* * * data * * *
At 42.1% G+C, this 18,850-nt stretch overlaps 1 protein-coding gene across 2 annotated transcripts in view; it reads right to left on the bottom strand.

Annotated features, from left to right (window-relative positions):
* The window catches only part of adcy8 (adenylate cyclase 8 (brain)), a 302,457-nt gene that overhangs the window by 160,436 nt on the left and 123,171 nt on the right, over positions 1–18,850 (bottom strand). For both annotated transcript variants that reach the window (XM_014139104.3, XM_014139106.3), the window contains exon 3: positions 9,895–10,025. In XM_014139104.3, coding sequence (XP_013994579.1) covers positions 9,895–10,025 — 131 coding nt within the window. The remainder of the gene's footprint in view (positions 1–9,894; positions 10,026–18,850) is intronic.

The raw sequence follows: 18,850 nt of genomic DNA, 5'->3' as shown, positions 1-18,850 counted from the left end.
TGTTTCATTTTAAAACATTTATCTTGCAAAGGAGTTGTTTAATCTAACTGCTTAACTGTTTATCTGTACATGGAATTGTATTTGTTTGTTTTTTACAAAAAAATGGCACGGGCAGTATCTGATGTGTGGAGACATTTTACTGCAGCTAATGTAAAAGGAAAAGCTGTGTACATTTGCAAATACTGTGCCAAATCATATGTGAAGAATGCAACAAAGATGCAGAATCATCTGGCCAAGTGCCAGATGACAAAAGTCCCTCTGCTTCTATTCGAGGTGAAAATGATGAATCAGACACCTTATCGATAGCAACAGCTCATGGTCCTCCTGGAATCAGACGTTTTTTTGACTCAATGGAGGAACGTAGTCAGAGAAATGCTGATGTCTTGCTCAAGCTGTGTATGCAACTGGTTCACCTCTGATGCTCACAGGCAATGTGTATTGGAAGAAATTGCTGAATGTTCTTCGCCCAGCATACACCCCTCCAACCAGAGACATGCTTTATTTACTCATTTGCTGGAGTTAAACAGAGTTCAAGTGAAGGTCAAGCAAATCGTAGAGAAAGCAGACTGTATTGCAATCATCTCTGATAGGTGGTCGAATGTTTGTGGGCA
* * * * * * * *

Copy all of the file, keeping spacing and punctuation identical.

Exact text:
At 42.1% G+C, this 18,850-nt stretch overlaps 1 protein-coding gene across 2 annotated transcripts in view; it reads right to left on the bottom strand.

Annotated features, from left to right (window-relative positions):
* The window catches only part of adcy8 (adenylate cyclase 8 (brain)), a 302,457-nt gene that overhangs the window by 160,436 nt on the left and 123,171 nt on the right, over positions 1–18,850 (bottom strand). For both annotated transcript variants that reach the window (XM_014139104.3, XM_014139106.3), the window contains exon 3: positions 9,895–10,025. In XM_014139104.3, coding sequence (XP_013994579.1) covers positions 9,895–10,025 — 131 coding nt within the window. The remainder of the gene's footprint in view (positions 1–9,894; positions 10,026–18,850) is intronic.

The raw sequence follows: 18,850 nt of genomic DNA, 5'->3' as shown, positions 1-18,850 counted from the left end.
TGTTTCATTTTAAAACATTTATCTTGCAAAGGAGTTGTTTAATCTAACTGCTTAACTGTTTATCTGTACATGGAATTGTATTTGTTTGTTTTTTACAAAAAAATGGCACGGGCAGTATCTGATGTGTGGAGACATTTTACTGCAGCTAATGTAAAAGGAAAAGCTGTGTACATTTGCAAATACTGTGCCAAATCATATGTGAAGAATGCAACAAAGATGCAGAATCATCTGGCCAAGTGCCAGATGACAAAAGTCCCTCTGCTTCTATTCGAGGTGAAAATGATGAATCAGACACCTTATCGATAGCAACAGCTCATGGTCCTCCTGGAATCAGACGTTTTTTTGACTCAATGGAGGAACGTAGTCAGAGAAATGCTGATGTCTTGCTCAAGCTGTGTATGCAACTGGTTCACCTCTGATGCTCACAGGCAATGTGTATTGGAAGAAATTGCTGAATGTTCTTCGCCCAGCATACACCCCTCCAACCAGAGACATGCTTTATTTACTCATTTGCTGGAGTTAAACAGAGTTCAAGTGAAGGTCAAGCAAATCGTAGAGAAAGCAGACTGTATTGCAATCATCTCTGATAGGTGGTCGAATGTTTGTGGGCA